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Old 08-12-2019, 12:19 PM
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TheBandit TheBandit is offline
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Join Date: Jan 2006
Location: Ventura County CA
Posts: 4,654
I've been working on the brakes off and on and making progress. It was finally time to take out the old master/booster combo.

I took a few measurements on the existing line locations to get a relative starting point for new lines down the road. I plan to reuse the original distribution block and warning switch, so knowing the relative location of the distribution block should be sufficient for planning out the new lines.

Here is the original single 11" diaphragm booster and the new dual 9" booster. The booster is a Tuff Stuff 2229NC originally for a C3 Corvette. I am using DSE low angle mounting brackets.

I started by measuring the clevis length on the original booster relative to the firewall mounting surface.

I bought a universal 3/8-24 clevis extension which of course needed to be cut down to achieve the right length. The bandsaw made quick work of that.

I had read about folks needing to clearance the firewall hole for this booster. Sure enough the bellows on the input rod measures about 2" diameter while the firewall hole measures only 1-3/4". This bellows is not intended to seal on the firewall - in the original C3 application, there is a seal right up against the booster and the bellows is just under the dash area. Using this in my Nova, I don't think there's a good way to make it seal without potentially interfering with the pushrod movement. I'd rather not chance the brakes hanging up, so I have decided I am willing to leave this area unsealed.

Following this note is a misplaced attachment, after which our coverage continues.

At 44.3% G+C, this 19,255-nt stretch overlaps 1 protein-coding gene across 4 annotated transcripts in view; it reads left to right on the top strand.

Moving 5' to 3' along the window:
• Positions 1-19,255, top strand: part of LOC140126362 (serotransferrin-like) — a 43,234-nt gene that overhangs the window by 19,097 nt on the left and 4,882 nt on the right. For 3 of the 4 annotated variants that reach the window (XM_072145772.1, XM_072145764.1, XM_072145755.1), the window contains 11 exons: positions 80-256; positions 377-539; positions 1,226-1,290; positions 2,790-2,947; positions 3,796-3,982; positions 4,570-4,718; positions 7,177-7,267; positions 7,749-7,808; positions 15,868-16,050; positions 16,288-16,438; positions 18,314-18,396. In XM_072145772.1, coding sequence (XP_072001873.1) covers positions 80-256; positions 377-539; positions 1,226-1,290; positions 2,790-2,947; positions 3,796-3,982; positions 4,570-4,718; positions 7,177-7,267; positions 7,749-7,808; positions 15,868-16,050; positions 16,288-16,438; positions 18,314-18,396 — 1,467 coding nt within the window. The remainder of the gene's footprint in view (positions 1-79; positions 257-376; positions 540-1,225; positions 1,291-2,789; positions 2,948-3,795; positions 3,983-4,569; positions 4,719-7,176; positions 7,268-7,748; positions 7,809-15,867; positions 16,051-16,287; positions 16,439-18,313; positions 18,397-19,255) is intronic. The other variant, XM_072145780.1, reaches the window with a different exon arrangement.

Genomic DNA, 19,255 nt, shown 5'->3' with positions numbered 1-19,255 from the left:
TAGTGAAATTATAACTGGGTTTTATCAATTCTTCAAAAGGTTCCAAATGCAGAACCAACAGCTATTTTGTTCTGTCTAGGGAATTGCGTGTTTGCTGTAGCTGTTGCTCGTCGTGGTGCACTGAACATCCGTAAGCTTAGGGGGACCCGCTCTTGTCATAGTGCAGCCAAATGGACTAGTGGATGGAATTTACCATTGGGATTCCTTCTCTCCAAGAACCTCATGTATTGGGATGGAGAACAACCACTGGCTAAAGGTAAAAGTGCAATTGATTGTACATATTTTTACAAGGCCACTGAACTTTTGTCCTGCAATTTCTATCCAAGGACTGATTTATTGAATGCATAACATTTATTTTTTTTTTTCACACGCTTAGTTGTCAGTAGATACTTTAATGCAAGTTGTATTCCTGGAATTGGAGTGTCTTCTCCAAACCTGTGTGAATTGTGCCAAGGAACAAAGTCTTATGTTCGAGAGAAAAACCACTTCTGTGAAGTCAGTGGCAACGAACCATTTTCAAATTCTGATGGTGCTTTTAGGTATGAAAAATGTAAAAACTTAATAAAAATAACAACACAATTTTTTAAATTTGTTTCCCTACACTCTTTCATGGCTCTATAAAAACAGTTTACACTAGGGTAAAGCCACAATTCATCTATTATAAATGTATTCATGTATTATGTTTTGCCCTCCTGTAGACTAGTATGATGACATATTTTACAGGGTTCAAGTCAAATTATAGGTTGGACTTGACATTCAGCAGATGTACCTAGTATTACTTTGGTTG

Here's the booster loosely in place to show there's no way the bellows would fit through the firewall hole unmodified.

I decided to open the hole to 2" diameter. I picked up a special mandrel that holes two holesaws at once so the smaller can be used to pilot the larger one. This worked extremely well! The mandrel is part of the Bosch HE1 hole enlarger kit.

Unfortunately even after enlarging to 2" there was still interference with the bellows at the bottom of the hole, which you can see below from the inside of the cabin.

So I marked the hole and used a carbide cutter to enlarge it at the bottom by about 1/4", which provided adequate clearance.

Here are the master and booster now installed in their new home. I'm happy to report good clearance all around using the low angle DSE mounting brackets.


Ongoing 70 Nova build:
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